Pole carrier

Abstract

Claims

2. POLE-HANDLING APPARATUS INCLUDING A MOBILE VEHICLE, A BOOM CARRIED BY THE VEHICLE FOR LIFTING AND REACHING MOVEMENTS, A POLE-GRIPPING UNIT CARRIED BY THE BOOM AND ROTATABLE WITH RESPECT TO IT ON AN AXIS CONSTANTLY APPROXIMATELY CENTERED AS TO THE VEHICLE WIDTH, BY POWER, UNLIMITEDLY IN EITHER DIRECTION; AND REST ARMS EXTENDING LATERALLY FROM AN UPWARDLY EXTENDING BODY OF THE MOBILE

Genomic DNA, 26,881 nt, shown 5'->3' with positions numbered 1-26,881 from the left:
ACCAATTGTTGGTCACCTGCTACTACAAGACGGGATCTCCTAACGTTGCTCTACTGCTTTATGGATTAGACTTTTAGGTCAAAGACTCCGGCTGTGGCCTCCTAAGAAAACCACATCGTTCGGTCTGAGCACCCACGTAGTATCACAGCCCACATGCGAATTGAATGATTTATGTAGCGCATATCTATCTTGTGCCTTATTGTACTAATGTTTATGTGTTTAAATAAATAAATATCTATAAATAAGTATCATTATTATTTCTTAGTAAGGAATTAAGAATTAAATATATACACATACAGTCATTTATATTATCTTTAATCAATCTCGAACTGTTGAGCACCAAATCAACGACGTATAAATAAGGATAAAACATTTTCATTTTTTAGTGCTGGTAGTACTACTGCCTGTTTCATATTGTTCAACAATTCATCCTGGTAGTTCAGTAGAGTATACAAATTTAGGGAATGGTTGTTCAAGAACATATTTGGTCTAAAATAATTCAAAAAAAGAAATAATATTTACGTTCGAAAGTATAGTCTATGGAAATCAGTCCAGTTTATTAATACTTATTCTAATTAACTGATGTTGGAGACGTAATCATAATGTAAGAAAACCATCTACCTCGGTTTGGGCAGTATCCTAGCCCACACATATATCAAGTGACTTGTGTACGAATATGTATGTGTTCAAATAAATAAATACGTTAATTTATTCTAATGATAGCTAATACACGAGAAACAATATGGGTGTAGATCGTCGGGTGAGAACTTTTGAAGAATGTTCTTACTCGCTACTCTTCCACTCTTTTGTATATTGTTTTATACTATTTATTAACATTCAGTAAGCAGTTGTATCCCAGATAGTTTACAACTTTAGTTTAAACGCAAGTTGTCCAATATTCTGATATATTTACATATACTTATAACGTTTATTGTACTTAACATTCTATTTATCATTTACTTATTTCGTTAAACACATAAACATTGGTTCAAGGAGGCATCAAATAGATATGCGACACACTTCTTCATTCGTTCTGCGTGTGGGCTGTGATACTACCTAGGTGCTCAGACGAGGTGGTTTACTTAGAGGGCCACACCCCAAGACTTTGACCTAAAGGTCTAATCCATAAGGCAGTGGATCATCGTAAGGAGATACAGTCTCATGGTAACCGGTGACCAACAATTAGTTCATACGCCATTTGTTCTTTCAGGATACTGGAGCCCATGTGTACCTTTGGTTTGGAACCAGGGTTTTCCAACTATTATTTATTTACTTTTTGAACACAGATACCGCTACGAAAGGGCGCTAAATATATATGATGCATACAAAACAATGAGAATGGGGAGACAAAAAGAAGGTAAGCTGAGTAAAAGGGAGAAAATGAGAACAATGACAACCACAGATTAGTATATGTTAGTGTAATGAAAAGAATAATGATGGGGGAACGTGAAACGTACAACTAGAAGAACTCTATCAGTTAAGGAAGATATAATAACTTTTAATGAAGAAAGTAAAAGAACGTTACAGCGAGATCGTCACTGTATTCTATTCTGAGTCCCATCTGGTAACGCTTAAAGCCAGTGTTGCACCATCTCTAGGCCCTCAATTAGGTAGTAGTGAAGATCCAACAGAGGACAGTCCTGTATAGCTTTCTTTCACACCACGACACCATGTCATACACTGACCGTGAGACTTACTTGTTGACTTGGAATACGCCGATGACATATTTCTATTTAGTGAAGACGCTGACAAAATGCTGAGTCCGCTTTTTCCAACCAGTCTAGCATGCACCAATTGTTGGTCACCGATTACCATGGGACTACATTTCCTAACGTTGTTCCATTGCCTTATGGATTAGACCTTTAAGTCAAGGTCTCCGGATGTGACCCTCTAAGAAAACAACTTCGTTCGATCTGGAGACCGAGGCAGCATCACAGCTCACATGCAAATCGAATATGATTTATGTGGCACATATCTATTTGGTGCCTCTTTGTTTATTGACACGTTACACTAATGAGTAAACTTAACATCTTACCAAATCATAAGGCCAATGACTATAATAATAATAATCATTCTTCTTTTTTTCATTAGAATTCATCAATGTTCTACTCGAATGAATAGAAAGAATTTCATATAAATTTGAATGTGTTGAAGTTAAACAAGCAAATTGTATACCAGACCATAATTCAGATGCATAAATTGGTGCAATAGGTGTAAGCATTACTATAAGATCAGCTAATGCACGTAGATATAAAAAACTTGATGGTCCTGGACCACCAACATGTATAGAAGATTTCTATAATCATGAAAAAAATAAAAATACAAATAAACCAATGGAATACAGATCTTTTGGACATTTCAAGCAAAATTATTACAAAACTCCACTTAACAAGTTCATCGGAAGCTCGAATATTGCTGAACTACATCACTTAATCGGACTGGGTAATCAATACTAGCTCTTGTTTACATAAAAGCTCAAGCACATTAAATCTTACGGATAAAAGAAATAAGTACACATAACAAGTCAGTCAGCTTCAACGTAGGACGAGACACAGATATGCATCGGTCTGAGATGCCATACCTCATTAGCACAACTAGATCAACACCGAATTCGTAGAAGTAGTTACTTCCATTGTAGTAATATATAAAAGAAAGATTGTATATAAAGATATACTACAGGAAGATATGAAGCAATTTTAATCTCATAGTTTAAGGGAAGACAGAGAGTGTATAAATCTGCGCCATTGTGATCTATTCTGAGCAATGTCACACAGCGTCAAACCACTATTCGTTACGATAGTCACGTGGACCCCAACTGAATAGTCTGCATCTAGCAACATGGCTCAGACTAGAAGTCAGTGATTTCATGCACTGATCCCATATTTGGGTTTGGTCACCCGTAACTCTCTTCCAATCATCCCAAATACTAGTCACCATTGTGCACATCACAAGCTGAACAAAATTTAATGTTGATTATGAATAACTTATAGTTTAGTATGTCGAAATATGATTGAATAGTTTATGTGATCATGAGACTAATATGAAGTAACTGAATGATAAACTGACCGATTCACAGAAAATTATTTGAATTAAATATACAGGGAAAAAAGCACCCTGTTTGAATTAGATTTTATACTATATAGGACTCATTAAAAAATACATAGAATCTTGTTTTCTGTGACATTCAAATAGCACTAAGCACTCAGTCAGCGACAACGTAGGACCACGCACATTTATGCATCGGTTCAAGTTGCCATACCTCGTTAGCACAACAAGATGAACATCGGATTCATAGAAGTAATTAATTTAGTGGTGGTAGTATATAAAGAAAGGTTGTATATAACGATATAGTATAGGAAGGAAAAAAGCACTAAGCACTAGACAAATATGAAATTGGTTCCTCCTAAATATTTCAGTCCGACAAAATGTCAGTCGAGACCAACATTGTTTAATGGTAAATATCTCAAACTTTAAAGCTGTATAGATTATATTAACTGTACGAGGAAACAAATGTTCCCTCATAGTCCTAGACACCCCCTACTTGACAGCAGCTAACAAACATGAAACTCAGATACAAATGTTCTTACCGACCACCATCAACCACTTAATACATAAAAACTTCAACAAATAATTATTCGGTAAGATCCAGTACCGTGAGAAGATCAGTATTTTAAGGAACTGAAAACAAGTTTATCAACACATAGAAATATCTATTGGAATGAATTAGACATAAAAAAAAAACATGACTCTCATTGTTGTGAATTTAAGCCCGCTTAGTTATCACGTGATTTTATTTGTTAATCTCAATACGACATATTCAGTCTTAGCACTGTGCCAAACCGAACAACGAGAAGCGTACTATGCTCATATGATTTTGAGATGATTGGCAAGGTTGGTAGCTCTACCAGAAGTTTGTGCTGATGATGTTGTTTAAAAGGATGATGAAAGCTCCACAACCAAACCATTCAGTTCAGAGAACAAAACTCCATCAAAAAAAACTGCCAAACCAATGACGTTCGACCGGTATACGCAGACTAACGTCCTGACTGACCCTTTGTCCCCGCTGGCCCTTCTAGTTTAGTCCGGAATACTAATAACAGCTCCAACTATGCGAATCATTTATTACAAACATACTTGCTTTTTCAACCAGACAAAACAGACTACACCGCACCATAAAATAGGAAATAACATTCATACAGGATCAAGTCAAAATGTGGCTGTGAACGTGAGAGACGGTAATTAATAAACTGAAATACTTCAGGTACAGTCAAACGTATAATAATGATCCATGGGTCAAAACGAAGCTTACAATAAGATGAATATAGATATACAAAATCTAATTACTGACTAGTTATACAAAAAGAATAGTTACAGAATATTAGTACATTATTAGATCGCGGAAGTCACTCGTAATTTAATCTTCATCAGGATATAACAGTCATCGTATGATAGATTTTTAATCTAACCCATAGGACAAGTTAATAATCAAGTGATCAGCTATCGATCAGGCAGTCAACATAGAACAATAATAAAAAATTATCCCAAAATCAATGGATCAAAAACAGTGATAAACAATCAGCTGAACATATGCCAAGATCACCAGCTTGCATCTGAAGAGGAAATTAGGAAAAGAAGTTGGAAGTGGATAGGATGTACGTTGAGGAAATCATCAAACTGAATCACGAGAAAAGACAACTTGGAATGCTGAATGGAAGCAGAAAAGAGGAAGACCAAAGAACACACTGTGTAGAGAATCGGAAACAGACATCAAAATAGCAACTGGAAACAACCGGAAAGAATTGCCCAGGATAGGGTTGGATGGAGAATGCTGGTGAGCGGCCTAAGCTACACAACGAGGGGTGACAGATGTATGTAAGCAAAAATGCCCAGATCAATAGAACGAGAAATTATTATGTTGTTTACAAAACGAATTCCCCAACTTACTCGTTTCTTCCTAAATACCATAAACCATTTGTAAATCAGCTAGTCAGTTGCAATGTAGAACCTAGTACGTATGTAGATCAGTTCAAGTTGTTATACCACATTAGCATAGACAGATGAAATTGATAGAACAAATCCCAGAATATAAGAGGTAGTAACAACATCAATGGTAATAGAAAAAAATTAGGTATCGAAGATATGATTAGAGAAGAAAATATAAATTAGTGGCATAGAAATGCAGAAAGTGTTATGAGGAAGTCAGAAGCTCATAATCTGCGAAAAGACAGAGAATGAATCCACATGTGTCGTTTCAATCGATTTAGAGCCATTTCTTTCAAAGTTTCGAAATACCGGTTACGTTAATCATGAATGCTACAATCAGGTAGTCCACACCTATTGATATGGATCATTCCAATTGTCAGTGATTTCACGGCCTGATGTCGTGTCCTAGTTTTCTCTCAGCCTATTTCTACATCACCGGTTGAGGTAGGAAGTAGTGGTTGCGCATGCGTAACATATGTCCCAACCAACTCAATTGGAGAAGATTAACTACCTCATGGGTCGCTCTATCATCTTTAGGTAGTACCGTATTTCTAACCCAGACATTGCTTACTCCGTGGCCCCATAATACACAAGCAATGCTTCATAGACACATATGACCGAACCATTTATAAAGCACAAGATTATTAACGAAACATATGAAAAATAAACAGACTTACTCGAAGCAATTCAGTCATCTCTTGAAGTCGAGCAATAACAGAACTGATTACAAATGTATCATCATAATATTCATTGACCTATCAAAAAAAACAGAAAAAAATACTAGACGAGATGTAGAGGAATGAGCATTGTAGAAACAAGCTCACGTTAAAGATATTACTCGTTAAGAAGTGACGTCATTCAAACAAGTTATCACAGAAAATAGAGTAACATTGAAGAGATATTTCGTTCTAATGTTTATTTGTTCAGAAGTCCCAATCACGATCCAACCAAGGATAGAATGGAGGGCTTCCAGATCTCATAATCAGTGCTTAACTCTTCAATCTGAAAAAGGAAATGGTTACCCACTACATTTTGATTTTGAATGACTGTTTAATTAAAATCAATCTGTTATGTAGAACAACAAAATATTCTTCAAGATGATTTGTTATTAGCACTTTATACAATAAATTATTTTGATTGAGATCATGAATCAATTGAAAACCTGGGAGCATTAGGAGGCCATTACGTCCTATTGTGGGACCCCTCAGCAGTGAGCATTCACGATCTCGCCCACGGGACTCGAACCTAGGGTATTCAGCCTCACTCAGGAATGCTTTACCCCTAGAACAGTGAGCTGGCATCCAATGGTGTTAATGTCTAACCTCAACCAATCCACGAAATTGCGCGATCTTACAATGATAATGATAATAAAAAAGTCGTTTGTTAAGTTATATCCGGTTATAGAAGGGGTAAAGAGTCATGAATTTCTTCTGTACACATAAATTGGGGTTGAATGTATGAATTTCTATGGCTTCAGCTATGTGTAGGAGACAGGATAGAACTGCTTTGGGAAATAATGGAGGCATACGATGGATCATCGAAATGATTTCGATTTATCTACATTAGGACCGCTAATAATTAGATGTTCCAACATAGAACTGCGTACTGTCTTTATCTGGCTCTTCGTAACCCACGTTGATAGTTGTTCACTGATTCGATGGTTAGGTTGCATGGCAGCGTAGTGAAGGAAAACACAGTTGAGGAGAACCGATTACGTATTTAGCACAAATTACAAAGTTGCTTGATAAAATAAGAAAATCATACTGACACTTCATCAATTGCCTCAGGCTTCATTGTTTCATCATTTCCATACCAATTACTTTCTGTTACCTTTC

Aug. 2, 1966 P. E. LA TENDRESSE 3,263,834 POLE CARRIER Filed Oct. 14, 1963 5 Sheets-Sheet l I? INVENTOR. I P/Z z'Z la Enaras'ae M W &0% 2, 1966 P. E. LA TENDRESSE 3,263,834 POLE CARRIER- 5 Sheets-Sheet 2 Filed Oct. 14, 1963 27 INVENTOR P/Z z/ 1 0 la Yzzdraxse M. [20% a flmflw Aug. 2, 1966 P. E. LA TENDRESSE 3,263,834 POLE CARRIER Filed Oct. 14, 1963 5 Sheets-Sheet 5 mi L I INVENTOR. Pix/zip ig fa zzarease M, WM 1966 P. E. LA TENDRESSE 3,263,834 POLE CARRIER Filed Oct. 14, 1965 5 Sheets-Sheet 4 1966 P. E. LA TENDRESSE 3, POLE CARRIER Filed Oct. 14, 1963 5 Sheets-Sheet 5 INVENTOR. United States Patent 3,263,834 POLE CARRIER Philip E. La Tendresse, Baraga, Mich. Filed Get. 14, 1963, Ser. No. 315,798 Claims. (Cl. 21477) The handling of long poles such as utility poles, or the tree trunks from which they are made, has presented a long standing problem. This problem is largely solved by the pole-handling vehicle of the present invention, Of which this disclosure is offered for public dissemination upon the grant of a patent. The present invention may find its greatest utility in pole-yards. For example, a pole finishing or treatment plant will naturally have a large supply of poles awaiting processing or shipment. These will naturally be piled in numerous piles dispersed around the yard. Most of them will necessarily be a substantial distance from the processing center. Previous pole handling vehicles have lifted the poles by forks and grippers engaging the pole near the center of its length and carrying it crosswise or in a position extending laterally to each side about half the length of the pole. This not only necessitates a wide clearance for the movement of the vehicle with its poles, but presented a severe problem of uneven weight distribution. Unless the operator succeeded in engaging the pole at its center of gravity, the pole would exert a tilting force on the vehicle and a twisting force on the boom and on any other connecting equipment. Severe unbalance could result in such lack of stability or such excessive strain that it would be necessary to put the load down, back away from it and move in to pick up the load again at a point closer to its center of gravity. One pole-handling machine has reduced the side clearance problem by providing a swinging pole-gripper at the end of its boom. However, the swinging has been about an axis close to one side of the vehicle with the result that the entire vehicle has been off balance when the pole has been swung toward alignment with the length of the vehicle. This tended to aggravate some of the problems mentioned above. According to the present invention, the pole-gripper is mounted at the end of the boom by means of a powerdriven swivel having its axis on the longitudinally-extending center line of the machine, the load being carried generally centered on this axis so that in swinging the poles toward alignment with the longitudinal axis of the machine, a balanced load would not unbalance the machine and would not exert a twisting force on the machine. Of course, perfect balancing of the load is rare, and the machine preferably is provided with fixed horizontal arms on both sides of the frame on which the heavy end of the load could be rested during transit. Inasm-uch as the boom has a reaching type of mounting, it could, when necessary, reach far enough forward so that the poles being carried could come reasonably close to a position of parallelism with the length of the machine, and hence not project too great a distance laterally. The long reach of the machine together with the unlimited swiveling movement of the pole-holder about its vertical axis can also be used for reversing a pole whenever the heavy end of the pole is in the wrong position for carrying or for other operation on the pole. The chosen pole-engaging device, although not new in itself, cooperates admirably with the other features by holding a plurality of poles with great firmness. Additional objects and advantages of the invention will be apparent from the following description and from the drawings. Designation of figures FIGURE 1 is a perspective view of the form of the Patented August 2, 1966 "ice invention chosen for illustration, shown carrying four poles in the nearly aligned position. FIGURE 1-A is a sectional view taken along the axis of the rest bars; FIGURES 2 and 3 are side views showing the polegripping unit respectively in closed and open positions; FIGURES 4 and 5 are views showing successive positions when the pole-gripper has been turned degrees and is being used for picking poles out of the near side of a gondola car; FIGURE 6 is a view showing a pole being swung end for end. General description Although the following disclosure offered for public dissemination is detailed to ensure adequacy and aid understanding, this is not intended to prejudice that purpose of a patent which is to cover each new inventive concept therein no matter how others may later disguise it by variations in form or additions or further improvements. The claims at the end hereof are intended as the chief aid toward this purpose, as it is these that meet the requirement of pointing out the parts, improvements, or combination in which the inventive concepts are found. The load-handling apparatus of this invention includes a vehicle generally designated 11 which is preferably of the four-wheel type, and with uncertain terrain, all four wheels should be driven. Four wheels support a chassis 12 which also supports the hydraulically actuated handling apparatus. A lifting and reaching boom 13 is pivoted to the upper end of a reaching link 14, the lower end of which is pivoted to the chassis. The boom 13 can be raised and lowered by a pair of lift cylinders 16. Only one of the cylinders is shown in FIG. 1, but as is true of nearly all of the hydraulic units, they are provided in pairs, that on the far side not being shown. Likewise, the side members are duplicated on the opposite side, and the two secured with cross-pieces to form a rigid unit. The reaching link 14 is swung forwardly or rearwardly about its lower pivot by hydraulic cylinders 17. In this operation the reaching link 14 and lift cylinders 16 operate generally as a parallelogram to cause the forward end of the boom to reach or retract without much variation in the slope of the boom and relatively little in the vertical position of the pole-engaging unit. The action is especially good in this respect throughout the lower ranges of operation when the cylinder 16 and its retracted piston rod jointly have a total length roughly equal to the length of link 14. At the end of boom 13, a tilt frame 21 is pivoted about pins 22. The tilt frame 21 carries a turntable 23 to the rotating element of which a gripper body 24 is rigidly secured. The tilt frame 21 and parts carried by it may be tilted by tilt cylinders 26. The gripper body 24 carries a fork comprising tines 27 which are rigid with the body 24. A gripper assembly 28 is pivoted to the body 24, and is hydraulically actuated as will be described. Although the gripper assembly 28 is not new in the present invention, the present invention contemplates carrying the Whole pole-engaging unit on the turntable 23 which is driven by a hydraulic motor 29. Turntable 23 and motor 29 are adapted for unlimited rotation in either direction. Also, according to the present invention, rest bars 31 are provided extending from opposite sides of the vehicle, and mounted firmly on the chassis 12. The permanent portions of the rest arms 31 extend no further outwardly than the other portions of the vehicle, particularly the tires. However, preferably, each arm is provided with an extension tube 32 therein, which can be withdrawn for an extension arm when required. As seen in FIG. 1-A, extension 32 can be locked in a variety of positions by a pin 33. In this manner, the poles are held very satisfactorily for transportation within a yard in which the poles may be stored or treated. Preferably the heavier ends rest on the arms 31. The poles are long enough so that they project somewhat beyond the vehicle to the rear of arm 31, but not nearly so far as if they were carried at right angles. Because the pole-engaging unit swivels about a vertical axis on the center line of the machine and also near the center of the pole-engaging unit, the machine is not thrown off balance as the poles are swung along one side. The balance is usually improved, because the heavy ends are swung inwardly. They are carried without any twisting strain on the lifting mechanism inasmuch as the heavy ends of the poles are supported by the fixed rest 31. The location of the swivel axis far in front of the machine (with the long boom in reach position) permits the poles to be swung to a surprisingly small angle (about 720 depending on the load) with respect to the longitudinal axis of the vehicle. Upstanding stop arms 36 protect the vehicle cab and lift cylinders from the poles. Wide variety of operations A very wide variety of operations is made possible by the cooperation of the reaching and lifting booms, the unlimited rotational features, the tilt features, and the firm gripping of the poles by the pole-gripping features. As shown in FIGS. 4 and 5,poles may be picked out of a gondola freight car, even on the near side thereof. To accomplish this, the pole-engaging unit is first swung through 180 degrees so that the forks point rearwardly and they are tipped with their points downwardly. If necessary, the arms are made to reach forwardly to lower the pole-engaging unit downwardly into the car with the forks tips leading. When the tips are below the poles or at least below the centers thereof the pole-engaging unit can be drawn rearwardly either by retraction of the boom or by backing of the vehicle, simultaneously lowering the boom more if the forks are not already at the level of the car floor. When the fork is under the poles, the gripper can be actuated to grip the poles, the boom raised to lift the poles out of the car, and if any substantial length of transportation is required, the poles will be swung to rest on one of the arms 31. Another unusual operation is to swing the long poles end for end. This is sometimes very much of a timesaver. This can be done with the machine illustrated, as shown in FIG. 6, by extending the boom to its full reach, and possibly raising it to its full height. If the pole being turned-is relatively long, it will have been gripped relatively close to its heavy end, even closer than the center of gravity. In this way, the heavy end can be made short enough, measured from the point of gripping, to be swung under the boom, past the machine. Pole-engaging unit As previously mentioned, the main body 24 of the pole engaging unit is carried by the rotary element of turn table 23. drives a chain 41 which drives a sprocket 42, which in turn drives-a smaller sprocket 43. This sprocket drives chain 44 which drives the rotary member of the turntable. The fork 27 is rigidly carried by the main body 24 although the tines may be adjustable laterally if desired. The main gripper arms 47 (only one showing in FIG. 2) is pivoted to the body 24 by pins or shaft 4 8. It is actuated by a hydraulic cylinder 49. Auxiliary grippers 51 are pivoted at 52, each to a main gripper 47. Each of arms 51 is actuated by a hydraulic cylinder 53. The two cylinders 49 and the two cylinders 53 may all be actuated by the same hydraulic line, and are all double-acting cylinders, as are all the other cylinders. The relative diameters of cylinders 49 and 53 are such, compared to the relative weights which each operates that in opening the As seen in FIG. 2, the hydraulic motor 29' gripping unit, the auxiliary grippers 51 are raised first and then the grippers 47. This has an advantage in that if the tilt cylinder 26 is actuated to tilt the forks with their toes downwardly, auxiliary grippers 51 can be released and the poles can be allowed to roll off under control of the tip of the main gripper 47. The two grippers 47 are preferably structurally independent of one another, as are the two auxiliary grippers 51. If tines 27 are laterally adjustable, the gripper means may move with the tines, and each main gripper 47 may be pivoted to the shank of of a tine. Hydraulic controls It will, of course, be understood that the various hydraulic cylinders can be controlled from the position of the operator of the vehicle by separate valves for each of the functions except as noted. Thus, extreme versatility is achieved and poles of great length and weight can be carried without requiring extremely wide maneuvering space. Even while carrying several heavy poles largely along one side of the vehicle, the vehicle is quite stable in its movement. What I here claim is: 1. Pole-handling apparatus including a mobile vehicle, a boom carried by the vehicle for lifting and reaching movements, separately controlled hydraulic means powering the reaching and lifting movements of the boom, a turntable tiltably carried by the boom, hydraulic means for operating the tilting of the turntable with respect to the boom, a pole-gripping unit carried by the movable element of the turntable and rotatable with respect to the boom, by power, unlimitedly in either direction, said polegripping unit including a pair of fork members for supporting poles, main gripper means secured pivotally at its rear to the gripping unit to clamp poles against the fork members, and auxiliary gripper means pivoted near the front of the main gripper means and extending rearwardly for gripping poles on said fork members near the rear thereof, hydraulic power means for actuating the main gripper means and hydraulic power means for actuatlng the auxiliary gripping means, said hydraulic power means for said gripper means being jointly controlled and having a diameter to weight relationship such that the auxiliary gripping means is raised first when hydraulic power for raising is applied to both; and rest arms extending laterally from the body of the mobile vehicle, lower than the top of the vehicle and higher than the tops of the tires, on which projecting portions of poles carried by said pole-gripping unit and turned to lie largely longitudinally of the vehicle may be rested for transportation, and guard members extending upwardly from the rest arms to limit movement of poles resting thereon in the direction of the body. 2. Pole-handling apparatus including a mobile vehicle, a boom carried by the vehicle for lifting and reaching movements, a pole-gripping unit carried by the boom and rotatable with respect to it on an axis constantly approximately centered as to the vehicle width, by power, unlimitedly in either direction; and rest arms extending laterally from an upwardly extending body of the mobile vehicle on which projecting portions of poles carried by saidpole-gripping unit and turned to lie largely longitudinally of the vehicle and extending along and outside of the body may be rested for transportation. 3. Pole-handling apparatus including a mobile vehicle, a boom carried by the vehicle for lifting and reaching movements, a pole-gripping unit carried by the boom and. rotatable with respect to it on an axis constantly approximately centered as to the vehicle width, by power in either direction; and rest arms extending laterally from an. upwardly extending body of the mobile vehicle on which projecting portions of poles carried by said pole-- gripping unit and turned to lie largely longitudinally of the vehicle and extendingalong and outside of the body may be rested for transportation. 4. Pole-handling apparatus including a mobile vehicle, a boom carried by the vehicle, a pole-gripping unit carried by the boom and rotatable with respect to it on an axis constantly approximately centered as to the vehicle width, by power in either direction; and rest arms extending laterally from an upwardly extending body of the mobile vehicle on which projecting portions of poles carried by said pole-gripping unit and turned to lie largely longitudinally of the vehicle and extending along and outside of the body may be rested for transportation; said swing axis being far enough ahead of the rest arm to allow a vertical axial plane intersecting the pole receiving space on the rest arm to lie within about 20 degrees of the longitudinal vertical plane midway of the width of the vehicle. 5. Pole-handling apparatus including a mobile vehicle having tires and a body extending substantially above the tires, a boom carried by the vehicle for lifting and reaching movements, a turntable carried by the boom and having a movable element, a pole-gripping unit carried by the movable element of the turntable and rotatable with respect to the boom, by power, unlimitedly in either direction; and rest arms extending laterally from an upwardly extending body of the mobile vehicle, lower than the top of the vehicle and higher than the tops of the tires, on which projecting portions of poles carried by said pole-gripping unit and turned to lie largely longitudinally of the vehicle and extending along and outside of the body may be rested for transportation. 6. Pole-handling apparatus including a mobile vehicle having tired wheels, and a cab extending substantially higher than the tires; a power-actuated boom articulated to the vehicle for movement confined to parallelism with a vertical longitudinal plane of the vehicle; a poweroperated pole-gripping unit carried by the boom, and, in at least some boom positions, spaced beyond the wheels from the cab, and pivoted to the boom about vertical and horizontal axes, and powered, to swing poles gripped thereby to a position extending generally longitudinally of the vehicle but at an angle thereto, lying above the tires and close to and along the side of the cab; and sturdy rest means for supporting the poles in said position during travel while gripped by the pole-gripping unit, said rest means extending generally horizontally outwardly from adjacent the wall of the cab nearest to the pole-gripping unit. 7. Pole-handling apparatus including a mobile vehicle having tired wheels, and a cab extending substantially higher than the tires; a power-actuated boom articulated to the vehicle by a linkage providing vertical and longitudinal movement of the boom and confining it to those movements; a power-operated gripping unit carried by the boom, and, at least when the boom is moved in one longitudinal direction, substantially spaced from the cab, and pivoted to the boom about vertical and horizontal axes, and powered, to swing poles gripped thereby to a position extending generally longitudinally of the vehicle but at an angle thereto, lying above the tires and close to and along the side of the cab; and sturdy rest means for supporting the poles in said position during travel while gripped by the pole-gripping unit, said rest means extending generally horizontally outwardly from adjacent the wall of the cab nearest to the pole-gripping unit, and guard means upstanding from the rest means to limit movement of the poles toward the cab. 8. Pole-handling apparatus including a mobile vehicle having tired wheels, and a cab extending substantially higher than the tires; a power-actuated boom articulated to the vehicle by a linkage providing vertical and longitudinal movement of the boom and confining it to those movements; a power-operated gripping unit carried by the boom, and, at least when the boom is moved in one longitudinal direction, substantially spaced from the cab, and pivoted to the boom about vertical and horizontal axes, and powered, to swing poles gripped thereby to a position extending generally longitudinally of the vehicle but at an angle thereto, lying above the tires, lying close to and along the side of the cab; and sturdy rest means for supporting the poles in said position during travel while gripped by the pole-gripping unit, said rest means extending generally horizontally outwardly from adjacent the wall of the cab nearest to the pole-gripping unit. 9. Pole-handling apparatus including a mobile vehicle having tired wheels, and a cab extending substantially higher than the tires; a power-actuated boom articulated to the vehicle for movement confined to parallelism with a vertical longitudinal plane of the vehicle; a poweroperated gripping unit carried by the boom, and, at least at some boom positions, substantially spaced beyond the wheels from the cab, and pivoted to the boom about vertical and horizontal axes, and powered, to swing poles gripped thereby to a position extending generally longitudinally of the vehicle but at an angle thereto, lying above the tires and close to and extending along the side of the cab; and sturdy rest means for supporting the poles in said position during travel while gripped by the polegripping unit, said rest means extending and being adjustable generally horizontally from the vehicle outwardly from adjacent the wall of the cab nearest to the polegripping unit, and guard means upstanding from the rest means to limit movement of the poles toward the cab. 10. Pole-handling apparatus including a mobile vehicle having tired wheels, and a cab extending substantially higher than the tires; a power-actuated boom articulated to the vehicle by a linkage providing vertical and longitudinal movement of the boom and confining it to those movements; a power-operated gripping unit carried by the boom, and, at least when the boom is moved in one longitudinal direction, substantially spaced from the cab, and pivoted to the boom about vertical and horizontal axes, the vertical axis being approximately in the vertical longitudinal plane' centered between the wheels, power means to swing poles gripped thereby optionally to either of two positions along opposite sides of the cab and extending generally longitudinally of the vehicle but at an angle thereto, lying above the tires, and close to the cab; and sturdy rest means at each position for supporting the poles during travel while gripped by the pole-gripping unit, each rest means extending horizontally from the vehicle outwardly from adjacent the wall of the cab nearest to the pole-gripping unit, and guard means upstanding from the rest means to limit movement of the poles toward the cab. References Cited by the Examiner UNITED STATES PATENTS 2,181,253 11/ 1939 Willis 212-8 2,267,509 12/1941 Strong 296-24 2,522,466 9/ 1950 Schneider. 2,701,649 2/ 1955 Hallstrom 214-3 2,704,162 3/1955 Johnson. 2,821,311 1/1958 Screws. 2,831,589 4/1958 Way. 2,880,827 4/ 1959 Gilmore 214-3 X 3,075,604 1/1963 Barenyi 18( 89 3,112,830 12/1963 Podlesak. 3,119,637 1/1964 Eaves 214654 3,165,215 1/1965 Larson. 3,182,833 5/1965 Lull. FOREIGN PATENTS 659,445 3/ 1963 Canada. GERALD M. FORLENZA, Primary Examiner. MORRIS TEMIN, HUGO O. SCHULZ, Examiners.